College Athletes not Granted Unionization by Labor Board

Due to the efforts of Northwestern University, the National Labor Relations Board (NLRB) denied the school’s football players the attempt to unionize in 5-0 vote, on August 17.

To understand the university purpose and importance for unionizing, the Northwestern’s campaign consisted of the exploitation of college athletes in both football and basketball. Known to be highly profitable sports, there was the issue that all players are obstructed from obtaining share of the profits made.

Student-athletes are held under the total control of coaches who provide the necessary resources including financial assistance, academic schedules and possible medical attention if needed.

With that said, it is arguable that “total employer control of wages and conditions are required for workers to be ‘employees’ under labor law, and thus legally able to unionize.”

However, there is the possibility for continued success, as the players’ union leader acknowledged that “the board dismissed the case for technical reasons, vowed to continue the fight.”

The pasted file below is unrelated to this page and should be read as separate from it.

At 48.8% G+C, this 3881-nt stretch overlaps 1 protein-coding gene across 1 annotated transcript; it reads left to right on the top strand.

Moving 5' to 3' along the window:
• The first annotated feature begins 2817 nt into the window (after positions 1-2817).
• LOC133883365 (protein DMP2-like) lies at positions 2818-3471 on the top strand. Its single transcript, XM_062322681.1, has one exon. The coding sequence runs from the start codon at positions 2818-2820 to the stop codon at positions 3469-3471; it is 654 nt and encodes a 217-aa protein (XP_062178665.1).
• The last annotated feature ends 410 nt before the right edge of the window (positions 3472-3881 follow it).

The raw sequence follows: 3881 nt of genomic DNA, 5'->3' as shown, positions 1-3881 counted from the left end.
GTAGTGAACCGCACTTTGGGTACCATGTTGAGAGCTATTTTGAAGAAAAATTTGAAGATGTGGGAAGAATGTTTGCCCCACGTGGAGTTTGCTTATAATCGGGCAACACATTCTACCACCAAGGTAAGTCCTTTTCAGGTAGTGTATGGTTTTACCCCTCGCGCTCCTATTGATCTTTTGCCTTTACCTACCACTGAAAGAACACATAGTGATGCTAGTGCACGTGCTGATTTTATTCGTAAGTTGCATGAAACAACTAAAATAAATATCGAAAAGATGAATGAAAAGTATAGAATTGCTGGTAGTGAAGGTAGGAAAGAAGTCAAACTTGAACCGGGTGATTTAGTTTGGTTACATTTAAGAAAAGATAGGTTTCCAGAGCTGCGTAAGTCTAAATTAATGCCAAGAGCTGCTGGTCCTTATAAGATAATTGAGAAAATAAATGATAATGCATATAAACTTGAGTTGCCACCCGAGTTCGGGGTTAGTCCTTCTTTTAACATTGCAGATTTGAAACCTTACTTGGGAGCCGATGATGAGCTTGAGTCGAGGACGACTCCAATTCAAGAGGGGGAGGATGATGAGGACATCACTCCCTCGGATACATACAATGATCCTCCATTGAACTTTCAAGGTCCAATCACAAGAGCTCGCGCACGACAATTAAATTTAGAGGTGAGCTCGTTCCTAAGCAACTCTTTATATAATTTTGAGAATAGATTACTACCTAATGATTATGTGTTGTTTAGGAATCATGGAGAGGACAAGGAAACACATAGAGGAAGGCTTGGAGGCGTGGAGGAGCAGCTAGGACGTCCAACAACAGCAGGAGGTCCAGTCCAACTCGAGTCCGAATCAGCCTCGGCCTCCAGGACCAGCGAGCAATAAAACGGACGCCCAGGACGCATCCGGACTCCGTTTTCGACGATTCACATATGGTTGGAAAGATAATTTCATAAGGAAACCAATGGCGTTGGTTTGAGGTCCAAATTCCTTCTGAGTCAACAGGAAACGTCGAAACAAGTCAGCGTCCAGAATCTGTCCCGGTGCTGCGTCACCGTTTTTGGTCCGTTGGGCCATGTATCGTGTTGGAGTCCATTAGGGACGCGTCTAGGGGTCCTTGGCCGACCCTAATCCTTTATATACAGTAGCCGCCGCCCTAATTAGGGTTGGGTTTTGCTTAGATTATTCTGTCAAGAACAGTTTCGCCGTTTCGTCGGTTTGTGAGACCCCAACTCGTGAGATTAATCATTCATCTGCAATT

While the ruling disappointed the union organizers, the National Labor Relations Board does explain the reasoning and consideration behind their final resolution.

“This decision is narrowly focused to apply only to the players in this case and does not preclude reconsideration of this issue in the future.” The issue is on the radar of the NLRB and continues to stay alive.

Such possibility in letting university athletics organize “would not promote stability in labor relations,” NLRB noted. Stability is greatly known as an essential objective of the original 1935 National Labor Relations Act.

The College Athletes Players Association (CAPA) has the best interest of the Northwestern student-athletes in mind. President Ramogi Huma spoke upon the final decision by the NLRB.

“This is not a loss, but it is a loss of time,” expressed Huma, “It delays players securing the leverage they need to protect themselves from traumatic brain injury, sports-related medical expenses and other gaps in protections.”

Source: PAI